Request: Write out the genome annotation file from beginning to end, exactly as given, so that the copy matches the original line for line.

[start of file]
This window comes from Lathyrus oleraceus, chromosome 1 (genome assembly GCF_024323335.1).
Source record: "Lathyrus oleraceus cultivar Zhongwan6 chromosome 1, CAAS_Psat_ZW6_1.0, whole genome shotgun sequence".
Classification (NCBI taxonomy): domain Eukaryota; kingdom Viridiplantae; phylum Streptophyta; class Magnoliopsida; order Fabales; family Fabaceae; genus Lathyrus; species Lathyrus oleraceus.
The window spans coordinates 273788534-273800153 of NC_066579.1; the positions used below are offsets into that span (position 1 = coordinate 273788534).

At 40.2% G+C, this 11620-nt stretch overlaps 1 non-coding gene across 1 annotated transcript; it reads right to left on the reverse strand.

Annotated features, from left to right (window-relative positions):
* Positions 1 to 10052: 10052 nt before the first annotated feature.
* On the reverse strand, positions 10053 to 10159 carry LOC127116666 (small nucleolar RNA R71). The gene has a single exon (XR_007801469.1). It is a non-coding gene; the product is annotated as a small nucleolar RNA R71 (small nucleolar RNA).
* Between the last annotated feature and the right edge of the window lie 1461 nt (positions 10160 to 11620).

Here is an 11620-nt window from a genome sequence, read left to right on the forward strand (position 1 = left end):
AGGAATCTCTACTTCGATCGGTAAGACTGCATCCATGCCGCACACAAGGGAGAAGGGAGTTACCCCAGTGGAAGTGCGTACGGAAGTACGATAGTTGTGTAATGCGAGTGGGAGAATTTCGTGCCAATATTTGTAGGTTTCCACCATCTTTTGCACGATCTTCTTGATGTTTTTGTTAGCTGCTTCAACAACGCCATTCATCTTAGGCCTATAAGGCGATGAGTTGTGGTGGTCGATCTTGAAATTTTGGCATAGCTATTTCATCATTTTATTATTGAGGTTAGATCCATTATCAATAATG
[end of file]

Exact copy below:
This window comes from Lathyrus oleraceus, chromosome 1 (genome assembly GCF_024323335.1).
Source record: "Lathyrus oleraceus cultivar Zhongwan6 chromosome 1, CAAS_Psat_ZW6_1.0, whole genome shotgun sequence".
Classification (NCBI taxonomy): domain Eukaryota; kingdom Viridiplantae; phylum Streptophyta; class Magnoliopsida; order Fabales; family Fabaceae; genus Lathyrus; species Lathyrus oleraceus.
The window spans coordinates 273788534-273800153 of NC_066579.1; the positions used below are offsets into that span (position 1 = coordinate 273788534).

At 40.2% G+C, this 11620-nt stretch overlaps 1 non-coding gene across 1 annotated transcript; it reads right to left on the reverse strand.

Annotated features, from left to right (window-relative positions):
* Positions 1 to 10052: 10052 nt before the first annotated feature.
* On the reverse strand, positions 10053 to 10159 carry LOC127116666 (small nucleolar RNA R71). The gene has a single exon (XR_007801469.1). It is a non-coding gene; the product is annotated as a small nucleolar RNA R71 (small nucleolar RNA).
* Between the last annotated feature and the right edge of the window lie 1461 nt (positions 10160 to 11620).

Here is an 11620-nt window from a genome sequence, read left to right on the forward strand (position 1 = left end):
AGGAATCTCTACTTCGATCGGTAAGACTGCATCCATGCCGCACACAAGGGAGAAGGGAGTTACCCCAGTGGAAGTGCGTACGGAAGTACGATAGTTGTGTAATGCGAGTGGGAGAATTTCGTGCCAATATTTGTAGGTTTCCACCATCTTTTGCACGATCTTCTTGATGTTTTTGTTAGCTGCTTCAACAACGCCATTCATCTTAGGCCTATAAGGCGATGAGTTGTGGTGGTCGATCTTGAAATTTTGGCATAGCTATTTCATCATTTTATTATTGAGGTTAGATCCATTATCAATAATG